After another fruitful week for Irish-trained horses at the Cheltenham festival, the British Horseracing Authority is thought to be keen on making things a little bit more difficult for the dominant visitors.
As reported in today's Guardian,
The BHA intends to put pressure on the Irish Turf Club to run the sport in its country on similar lines to those in Britain, with particular reference to the way weights are allotted in handicaps and the way their dope-testing is conducted.
Seemingly holding reservations regarding their Irish counterparts, it was insinuated by the British authority that "that some Irish runners are getting into English races with less weight than they should be carrying."
What could be perceived as yet another form of British protectionism in the wake of 2016's Brexit vote, the uncertain future of horse-racing in Britain is thought to be informing the BHA's fear:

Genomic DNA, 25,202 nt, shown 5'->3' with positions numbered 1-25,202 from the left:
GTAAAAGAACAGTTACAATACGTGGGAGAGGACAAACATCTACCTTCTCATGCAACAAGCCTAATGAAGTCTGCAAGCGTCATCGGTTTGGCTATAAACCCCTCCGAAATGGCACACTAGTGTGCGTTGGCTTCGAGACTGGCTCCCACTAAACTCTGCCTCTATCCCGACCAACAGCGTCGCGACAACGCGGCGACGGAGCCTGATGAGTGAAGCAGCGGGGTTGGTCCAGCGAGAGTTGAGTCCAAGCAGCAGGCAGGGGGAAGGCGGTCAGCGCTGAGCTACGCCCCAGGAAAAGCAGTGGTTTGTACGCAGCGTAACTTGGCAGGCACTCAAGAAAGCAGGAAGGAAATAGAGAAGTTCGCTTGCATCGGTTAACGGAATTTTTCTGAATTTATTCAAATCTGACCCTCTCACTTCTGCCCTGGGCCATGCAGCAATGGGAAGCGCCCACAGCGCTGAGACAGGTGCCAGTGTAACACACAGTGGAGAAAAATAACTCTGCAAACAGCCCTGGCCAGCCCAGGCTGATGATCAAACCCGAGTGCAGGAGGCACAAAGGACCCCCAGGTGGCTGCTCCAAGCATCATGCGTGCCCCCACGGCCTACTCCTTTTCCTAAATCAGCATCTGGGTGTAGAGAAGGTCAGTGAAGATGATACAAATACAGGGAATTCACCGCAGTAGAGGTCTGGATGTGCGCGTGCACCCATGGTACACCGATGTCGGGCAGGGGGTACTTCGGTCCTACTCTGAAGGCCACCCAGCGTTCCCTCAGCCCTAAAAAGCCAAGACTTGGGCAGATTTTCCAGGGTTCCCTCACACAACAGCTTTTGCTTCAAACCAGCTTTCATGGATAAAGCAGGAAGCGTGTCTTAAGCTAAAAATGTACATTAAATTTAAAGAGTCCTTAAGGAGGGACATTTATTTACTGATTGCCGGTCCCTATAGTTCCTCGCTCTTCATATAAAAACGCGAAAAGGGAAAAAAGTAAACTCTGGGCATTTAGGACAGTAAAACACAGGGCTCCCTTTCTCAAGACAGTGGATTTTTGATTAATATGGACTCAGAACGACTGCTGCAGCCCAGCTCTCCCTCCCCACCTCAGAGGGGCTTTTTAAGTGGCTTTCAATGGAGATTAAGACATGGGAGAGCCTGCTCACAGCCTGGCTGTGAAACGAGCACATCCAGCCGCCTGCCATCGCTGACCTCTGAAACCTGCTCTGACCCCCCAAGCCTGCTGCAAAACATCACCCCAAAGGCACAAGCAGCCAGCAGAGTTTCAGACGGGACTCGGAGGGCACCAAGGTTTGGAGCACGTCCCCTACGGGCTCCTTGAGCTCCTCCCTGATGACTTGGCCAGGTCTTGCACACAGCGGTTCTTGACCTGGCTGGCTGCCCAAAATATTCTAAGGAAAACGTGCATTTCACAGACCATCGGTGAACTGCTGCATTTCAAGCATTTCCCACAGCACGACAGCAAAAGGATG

The future funding of British racing is currently a source of enormous anxiety, since so much of it also derives from the betting industry, which is expected to suffer from an imminent cut to betting-shop Fixed Odds Betting Terminals stakes.
With the BHA set to talk to the Irish Turf Club in the coming months about their concerns for Irish protocol compared to the British alternative, there has been some murmurings about the changes the BHA will look to enact if left unsatisfied:
If they are not satisfied with the response, it was suggested here, Irish-trained horses might not in future be able to rely on the same free access to British racing that they have hitherto enjoyed.
Although any such move would act in direct contradiction to the general mood of British-based trainers who "seem inclined rather to credit their Irish rivals with high levels of skill and enviable levels of investment," it is nonetheless a concern that the Irish Turf Club are sure to take seriously.